Catsuits, Playboy bunnies and Bavarian maids – at London betting show
The organisers insist it has undergone a ‘cultural change’ after previous complaints of ‘blatant sexism’ and threats of boycotts.
But most of the 35,000 visitors to the Ice London gambling conference yesterday would probably have struggled to pinpoint this shift as they were greeted by scores of scantily clad hostesses dressed as Playboy bunnies, Bavarian maids, mermaids, angels and Greek goddesses or wearing leather cat-suits, complete with plunging tops, ears and extended tails.
MPs yesterday denounced the use of hostesses at the event — one of the world’s biggest gambling conferences which aims to ‘explore the future of the industry’ and ‘drive revenues’ — as ‘sordid and irresponsible’ and like ‘something from another age’.
More than 600 exhibitors filled two halls at the ExCeL Centre in London, each the size of an aircraft hanger.
‘Sordid and irresponsible’: MPs yesterday denounced the use of hostesses at Ice London gambling conference yesterday
Most of the 35,000 visitors to the Ice London gambling conference yesterday would probably have struggled to pinpoint this shift as they were greeted by scores of scantily clad hostesses, some dressed as Bavarian barmaids (pictured)
Others appeared as angels, with giant wings attached to their backs, apparently inspired by the raunchy Victoria’s Secret underwear fashion show
Lavish stands were packed with casino tables, slot machines and giant screens featuring live computer games as gambling companies battled to attract business.
One delegate described it as being like ‘Las Vegas on tour.’ But the main means of promoting exhibitors’ products to the predominantly male clientele was with provocatively dressed young women.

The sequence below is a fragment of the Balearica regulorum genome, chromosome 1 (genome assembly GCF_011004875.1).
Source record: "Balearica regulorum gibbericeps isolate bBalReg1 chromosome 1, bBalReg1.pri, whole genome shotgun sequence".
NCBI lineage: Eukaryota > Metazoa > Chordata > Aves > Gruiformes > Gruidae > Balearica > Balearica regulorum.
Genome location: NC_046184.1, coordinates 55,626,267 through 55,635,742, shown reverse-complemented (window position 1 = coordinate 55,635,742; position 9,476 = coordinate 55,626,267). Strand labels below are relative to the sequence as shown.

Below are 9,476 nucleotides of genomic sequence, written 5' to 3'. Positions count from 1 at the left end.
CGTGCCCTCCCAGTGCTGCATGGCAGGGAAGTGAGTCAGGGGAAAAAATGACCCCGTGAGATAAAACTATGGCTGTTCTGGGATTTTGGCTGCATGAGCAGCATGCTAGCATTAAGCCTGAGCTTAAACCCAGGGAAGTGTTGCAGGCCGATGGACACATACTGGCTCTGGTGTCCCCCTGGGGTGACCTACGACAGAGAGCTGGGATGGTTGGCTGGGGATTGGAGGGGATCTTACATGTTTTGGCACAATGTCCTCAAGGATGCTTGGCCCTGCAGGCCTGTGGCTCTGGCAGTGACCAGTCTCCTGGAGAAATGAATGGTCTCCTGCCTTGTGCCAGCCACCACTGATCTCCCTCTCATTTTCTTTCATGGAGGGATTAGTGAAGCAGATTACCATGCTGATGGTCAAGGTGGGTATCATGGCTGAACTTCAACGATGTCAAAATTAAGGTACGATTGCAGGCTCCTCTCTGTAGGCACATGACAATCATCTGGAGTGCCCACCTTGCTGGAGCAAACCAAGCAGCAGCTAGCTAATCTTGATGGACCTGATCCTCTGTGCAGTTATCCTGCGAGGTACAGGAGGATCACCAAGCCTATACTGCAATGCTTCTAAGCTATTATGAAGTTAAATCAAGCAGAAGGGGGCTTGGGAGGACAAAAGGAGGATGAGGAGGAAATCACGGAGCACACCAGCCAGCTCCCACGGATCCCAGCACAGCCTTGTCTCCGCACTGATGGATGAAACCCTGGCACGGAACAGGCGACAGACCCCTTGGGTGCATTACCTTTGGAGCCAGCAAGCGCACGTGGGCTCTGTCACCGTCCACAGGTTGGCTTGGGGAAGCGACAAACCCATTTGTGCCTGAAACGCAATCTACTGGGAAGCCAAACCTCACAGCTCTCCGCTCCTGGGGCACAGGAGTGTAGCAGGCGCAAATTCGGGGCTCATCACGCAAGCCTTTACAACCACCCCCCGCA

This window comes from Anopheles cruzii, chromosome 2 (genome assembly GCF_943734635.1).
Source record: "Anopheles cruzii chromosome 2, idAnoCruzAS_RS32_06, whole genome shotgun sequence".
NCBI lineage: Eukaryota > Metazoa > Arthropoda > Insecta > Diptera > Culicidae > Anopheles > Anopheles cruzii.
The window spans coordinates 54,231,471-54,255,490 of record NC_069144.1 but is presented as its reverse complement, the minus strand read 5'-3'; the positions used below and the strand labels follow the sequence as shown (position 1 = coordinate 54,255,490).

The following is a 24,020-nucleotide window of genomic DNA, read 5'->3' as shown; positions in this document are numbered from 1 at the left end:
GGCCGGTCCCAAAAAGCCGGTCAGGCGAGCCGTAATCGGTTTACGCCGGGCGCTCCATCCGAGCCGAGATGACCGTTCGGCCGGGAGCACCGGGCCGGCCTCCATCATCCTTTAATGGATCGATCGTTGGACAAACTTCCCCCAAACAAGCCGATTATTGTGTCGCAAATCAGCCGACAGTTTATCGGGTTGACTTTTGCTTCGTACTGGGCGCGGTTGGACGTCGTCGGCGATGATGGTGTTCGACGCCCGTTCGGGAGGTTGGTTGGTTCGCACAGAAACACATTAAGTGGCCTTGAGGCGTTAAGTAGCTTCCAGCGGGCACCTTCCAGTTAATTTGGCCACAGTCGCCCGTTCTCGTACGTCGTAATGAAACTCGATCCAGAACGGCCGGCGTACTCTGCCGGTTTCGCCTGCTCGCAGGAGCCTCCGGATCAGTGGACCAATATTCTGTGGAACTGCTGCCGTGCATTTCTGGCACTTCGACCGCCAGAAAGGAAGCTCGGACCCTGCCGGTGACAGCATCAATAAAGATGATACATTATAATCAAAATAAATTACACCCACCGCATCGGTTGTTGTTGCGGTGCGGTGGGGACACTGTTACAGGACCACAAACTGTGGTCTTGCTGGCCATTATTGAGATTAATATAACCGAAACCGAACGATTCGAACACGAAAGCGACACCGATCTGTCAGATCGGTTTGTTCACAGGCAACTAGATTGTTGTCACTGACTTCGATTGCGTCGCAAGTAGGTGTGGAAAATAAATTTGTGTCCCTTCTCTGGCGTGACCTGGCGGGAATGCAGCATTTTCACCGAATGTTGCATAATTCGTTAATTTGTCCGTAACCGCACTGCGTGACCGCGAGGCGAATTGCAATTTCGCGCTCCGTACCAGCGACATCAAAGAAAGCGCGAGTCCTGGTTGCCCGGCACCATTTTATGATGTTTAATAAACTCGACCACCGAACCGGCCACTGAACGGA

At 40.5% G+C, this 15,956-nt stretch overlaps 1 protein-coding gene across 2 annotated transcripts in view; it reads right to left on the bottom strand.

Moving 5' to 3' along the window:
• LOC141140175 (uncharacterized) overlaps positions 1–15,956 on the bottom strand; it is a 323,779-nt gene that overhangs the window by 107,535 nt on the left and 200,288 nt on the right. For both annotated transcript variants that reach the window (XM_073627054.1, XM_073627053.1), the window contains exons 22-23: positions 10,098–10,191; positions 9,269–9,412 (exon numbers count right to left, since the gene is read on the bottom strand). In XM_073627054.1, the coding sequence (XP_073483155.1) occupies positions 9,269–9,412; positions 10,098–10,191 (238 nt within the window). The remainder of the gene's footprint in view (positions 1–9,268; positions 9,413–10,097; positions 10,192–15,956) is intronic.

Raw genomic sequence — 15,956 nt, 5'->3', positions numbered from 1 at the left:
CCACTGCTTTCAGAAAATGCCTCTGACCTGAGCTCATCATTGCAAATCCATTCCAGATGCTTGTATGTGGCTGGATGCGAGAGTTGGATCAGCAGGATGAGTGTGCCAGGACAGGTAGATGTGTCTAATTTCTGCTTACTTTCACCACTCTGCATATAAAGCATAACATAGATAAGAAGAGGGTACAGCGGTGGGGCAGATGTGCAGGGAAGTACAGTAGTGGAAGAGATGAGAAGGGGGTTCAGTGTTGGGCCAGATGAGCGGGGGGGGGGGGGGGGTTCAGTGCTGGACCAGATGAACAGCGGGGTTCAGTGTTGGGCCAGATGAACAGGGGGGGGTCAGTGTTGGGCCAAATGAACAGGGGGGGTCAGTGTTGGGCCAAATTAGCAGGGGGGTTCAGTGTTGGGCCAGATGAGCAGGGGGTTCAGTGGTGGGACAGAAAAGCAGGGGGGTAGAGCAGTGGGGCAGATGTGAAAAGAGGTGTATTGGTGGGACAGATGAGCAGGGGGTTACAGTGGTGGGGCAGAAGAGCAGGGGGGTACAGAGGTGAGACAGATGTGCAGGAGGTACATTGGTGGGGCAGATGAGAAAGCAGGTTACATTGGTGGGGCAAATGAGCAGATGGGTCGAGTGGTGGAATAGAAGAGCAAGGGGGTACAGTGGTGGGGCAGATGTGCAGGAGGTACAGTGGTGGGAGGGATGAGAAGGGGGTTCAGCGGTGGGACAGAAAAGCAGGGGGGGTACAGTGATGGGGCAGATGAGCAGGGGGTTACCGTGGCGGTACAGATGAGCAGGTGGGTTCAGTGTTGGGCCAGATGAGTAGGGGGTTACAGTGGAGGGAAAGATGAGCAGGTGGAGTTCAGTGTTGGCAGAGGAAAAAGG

At stand after stand they were handing out goody bags and leaflets, often dressed in revealing outfits — predominantly featuring mini skirts and low-cut necklines.
Interblock — which produces electronic products for casinos — had five women dressed as Playboy bunnies who blew kisses as they posed for pictures and distributed details about the company.
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Share The women’s outfits were presumably a nod to the deal that the Las Vegas-based firm announced last year to make and distribute electronic tables branded with the Playboy bunny logo.
At an exhibit for online casino company Kajot, women wore black leather cat outfits.
At a German betting company, ‘Bavarian maids’ handed out chocolates. Elsewhere, women dressed as mermaids smiled as they held signs for BoleGaming.
At another stand, women dressed as alluring Greek goddesses — in glittering red and green dresses, in crowns and low-cut tops — as they distributed leaflets for Synot, which boasts that it is creating a ‘new dimension of gaming’.
Elsewhere, women dressed as mermaids smiled as they held signs for BoleGaming
In a section promoting slot machines, a woman dressed as a ‘jackpot’ playing card, in a short skirt and high heels, posed with visitors for photos.
Others appeared as angels, with giant wings attached to their backs, apparently inspired by the raunchy Victoria’s Secret underwear fashion show.
Not much seemed to have changed since 2018, when the Mail revealed how the same event included the appearance of a pole dancer in leather lingerie at 4pm, and young women dressed as cheerleaders and burlesque dancers.
Other women that year wore low-cut dresses with the logos of the companies they were promoting painted on their backs, prompting the charity Gamble Aware to accuse the trade show of ‘blatant sexism’.